"Ö(B)oth male and female circumcisions raise the same human rights questions. Our mutual
fight is against ignorance. People like us, those who have the pain, are the best fighters,
because we know the pain of circumcision. What happened to you, you canít change it, but you
can help to stop it from happening to other children."
--Shamis Dirir, Coordinator, London Black Womenís Health Action Project, interviewed in NOHARMM Health & Human Rights Advocate/July, 1997(read the full article)
People who accept male circumcision as the cultural norm and who are unfamiliar with this debate are sometimes initially surprised when male circumcision is compared to female genital modification (FGM). Can male circumcision be compared to female genital modification? Yes, most definitely male circumcision can and should be compared to female genital modification.
Promoters of male circumcision like to say that there is no comparison between male circumcision and FGM. They point out the differences between male circumcision and the most severe form of FGM, infibulation. They are reluctant to admit that male circumcision is not the only form of male genital modification (MGM) and infibulation is not the only form of FGM.
There are different types of MGM ranging from minor to severe; they include genital piercing, circumcision, subincision, and castration. There are also different types of FGM ranging from minor to severe; they include genital piercing, sunna circumcision, excision, and infibulation.
The different forms of MGM have an analogous form of FGM in terms of damage done to the person whose genitals are being modified. Piercing a boy's penis is analogous to piercing a girl's clitoris or labia. Surgically removing the prepuce of a boy's penis is analogous to surgically removing the prepuce of a girl's clitoris (sunna circumcision). Cutting open the urethra of a boy's penis (subincision) is analogous to cutting off all or part of a girl's clitoris and/or labia minora (excision). And castration is somewhat analogous to infibulation, the most damaging form of FGM, which removes the clitoris and labia and then sews the sides of the vulva together leaving only a small opening.
MGM vs. FGM
Male Genital Modification
Female Genital Modification
piercing the penis
piercing the clitoris or labia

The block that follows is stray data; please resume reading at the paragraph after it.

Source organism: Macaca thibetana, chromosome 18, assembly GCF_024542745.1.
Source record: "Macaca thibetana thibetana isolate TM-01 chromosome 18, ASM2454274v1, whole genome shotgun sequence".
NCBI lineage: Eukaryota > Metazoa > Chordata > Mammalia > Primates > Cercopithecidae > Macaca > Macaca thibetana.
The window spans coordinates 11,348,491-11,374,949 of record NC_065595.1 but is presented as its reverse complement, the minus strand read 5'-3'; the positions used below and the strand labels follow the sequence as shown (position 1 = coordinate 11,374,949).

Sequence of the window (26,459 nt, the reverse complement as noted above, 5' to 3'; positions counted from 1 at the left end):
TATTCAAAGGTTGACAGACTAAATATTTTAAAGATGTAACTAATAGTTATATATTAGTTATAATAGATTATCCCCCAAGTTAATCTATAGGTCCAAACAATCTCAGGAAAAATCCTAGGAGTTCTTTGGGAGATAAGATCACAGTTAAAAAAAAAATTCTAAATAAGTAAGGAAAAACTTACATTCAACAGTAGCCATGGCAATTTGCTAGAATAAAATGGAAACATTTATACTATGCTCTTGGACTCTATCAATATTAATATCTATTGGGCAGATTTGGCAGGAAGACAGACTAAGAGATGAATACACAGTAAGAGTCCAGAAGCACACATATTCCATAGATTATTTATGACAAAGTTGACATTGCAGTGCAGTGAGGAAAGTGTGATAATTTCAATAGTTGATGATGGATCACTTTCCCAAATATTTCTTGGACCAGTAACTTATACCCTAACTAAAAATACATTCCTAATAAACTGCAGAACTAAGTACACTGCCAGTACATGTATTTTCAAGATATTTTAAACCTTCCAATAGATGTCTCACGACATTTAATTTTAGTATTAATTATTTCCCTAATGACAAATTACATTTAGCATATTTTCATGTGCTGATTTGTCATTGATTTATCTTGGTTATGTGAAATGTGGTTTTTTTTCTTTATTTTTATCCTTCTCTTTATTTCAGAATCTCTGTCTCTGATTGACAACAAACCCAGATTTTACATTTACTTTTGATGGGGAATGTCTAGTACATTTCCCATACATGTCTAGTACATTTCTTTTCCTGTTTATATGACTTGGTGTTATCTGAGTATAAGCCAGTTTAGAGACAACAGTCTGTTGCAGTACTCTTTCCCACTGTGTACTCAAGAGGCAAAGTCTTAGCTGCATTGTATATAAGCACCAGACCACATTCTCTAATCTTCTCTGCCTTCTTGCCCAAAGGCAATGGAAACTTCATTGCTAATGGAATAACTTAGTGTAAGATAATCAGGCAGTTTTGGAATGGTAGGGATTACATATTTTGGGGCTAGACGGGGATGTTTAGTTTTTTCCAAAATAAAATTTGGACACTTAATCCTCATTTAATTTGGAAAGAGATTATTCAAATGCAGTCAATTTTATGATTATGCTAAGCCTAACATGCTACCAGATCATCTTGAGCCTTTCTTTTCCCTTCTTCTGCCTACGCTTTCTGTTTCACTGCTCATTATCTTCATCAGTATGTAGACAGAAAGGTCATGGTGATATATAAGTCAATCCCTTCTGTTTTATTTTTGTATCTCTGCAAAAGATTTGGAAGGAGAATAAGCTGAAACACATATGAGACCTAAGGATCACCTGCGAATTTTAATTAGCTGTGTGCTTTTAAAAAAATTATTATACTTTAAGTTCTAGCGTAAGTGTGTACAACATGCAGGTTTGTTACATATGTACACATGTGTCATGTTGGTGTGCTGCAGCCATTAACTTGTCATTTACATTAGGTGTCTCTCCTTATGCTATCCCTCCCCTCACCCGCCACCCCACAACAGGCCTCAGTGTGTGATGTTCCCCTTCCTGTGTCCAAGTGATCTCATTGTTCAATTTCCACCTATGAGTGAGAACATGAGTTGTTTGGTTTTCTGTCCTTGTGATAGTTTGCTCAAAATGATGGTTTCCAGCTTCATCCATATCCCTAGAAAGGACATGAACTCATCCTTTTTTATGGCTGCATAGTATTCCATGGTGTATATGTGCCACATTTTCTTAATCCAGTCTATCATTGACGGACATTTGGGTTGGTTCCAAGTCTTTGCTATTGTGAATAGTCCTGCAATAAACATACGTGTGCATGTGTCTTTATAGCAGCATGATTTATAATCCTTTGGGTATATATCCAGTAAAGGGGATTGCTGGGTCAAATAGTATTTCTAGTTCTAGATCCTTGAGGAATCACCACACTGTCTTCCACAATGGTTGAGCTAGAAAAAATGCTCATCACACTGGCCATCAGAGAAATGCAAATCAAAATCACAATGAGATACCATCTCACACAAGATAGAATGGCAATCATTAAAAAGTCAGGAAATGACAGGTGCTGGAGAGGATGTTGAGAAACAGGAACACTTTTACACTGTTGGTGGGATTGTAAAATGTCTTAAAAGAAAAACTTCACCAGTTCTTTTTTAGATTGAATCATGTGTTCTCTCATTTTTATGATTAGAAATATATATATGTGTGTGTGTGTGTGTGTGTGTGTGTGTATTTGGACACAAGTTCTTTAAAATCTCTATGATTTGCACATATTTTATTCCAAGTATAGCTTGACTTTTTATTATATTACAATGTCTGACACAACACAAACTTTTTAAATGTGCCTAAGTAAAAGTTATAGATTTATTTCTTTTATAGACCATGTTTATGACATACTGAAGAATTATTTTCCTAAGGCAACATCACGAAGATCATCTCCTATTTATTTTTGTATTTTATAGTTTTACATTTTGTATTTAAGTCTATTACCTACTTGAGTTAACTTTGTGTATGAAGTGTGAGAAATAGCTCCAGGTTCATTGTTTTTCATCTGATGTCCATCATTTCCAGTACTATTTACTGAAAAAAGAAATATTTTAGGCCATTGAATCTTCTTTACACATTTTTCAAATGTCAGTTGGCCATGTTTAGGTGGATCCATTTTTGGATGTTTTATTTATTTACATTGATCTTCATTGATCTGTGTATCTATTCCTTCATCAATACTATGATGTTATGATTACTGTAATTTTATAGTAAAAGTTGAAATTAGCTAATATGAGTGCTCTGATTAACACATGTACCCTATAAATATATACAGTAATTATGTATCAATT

All forms of genital modification, including genital piercing, are a violation of a child's right to their own bodily integrity. No national medical organization anywhere on the planet now recommends any form of genital modification for children, not even male circumcision. There is no medical indication for any surgical modification of a child's genitals unless there is a medical condition present that has not responded to less invasive treatments.
Should parents be allowed to pierce their son's penis or their daughter's labia? If it is unethical for a parent to pierce their child's genitals, why is it ethical for a parent to ask a doctor surgically remove a normal, healthy, functional part of their son's penis?
People who say that MGM and FGM can't compare often point to the different conditions that they're usually performed under, with MGM being performed by doctors in a hospital setting while FGM is performed in unsanitary conditions by an unqualified person with no medical training which results in a high complication rate. It may be true that most forms of FGM practiced in the Middle East are done this way, but what neglect to mention is that on these same countries boys are also circumcised in these same conditions, and with similar results yet they don't get nearly as much attention by human rights activists as the girls. Here are some news stories describing how circumcision is performed in these countries and what kind of complications result from it:
Just because FGM usually is performed in unsanitary conditions by unqualified individuals doesn't mean that it has to be. Procedures such as Sunna circumcision could easily be performed in a hospital setting. In fact FGM is now commonly being performed in hospitals by doctors in Africa, and it's even been proposed in hospitals in the U.S. as these stories show:
However, despite what conditions it's performed under or how severe it is, any form of FGM is usually considered by our culture to be a violation of a girl's rights, and since 1996 has been against the law in the United States. The same principle should apply the rights of a baby boy to keep his body intact. When the law banning all forms of FGM was adopted in 96 they had to word it carefully so that it would only protect minor females and not outlaw the modification of male genitals as well, because this would apply to male circumcision. What this represents is pure gender bias, females now enjoy the right to keep their genitals intact for all reasons while males have no such right. Bodily integrity should be a human right for every reason, and now that females have been granted that right it's time to allow males to receive the same rights.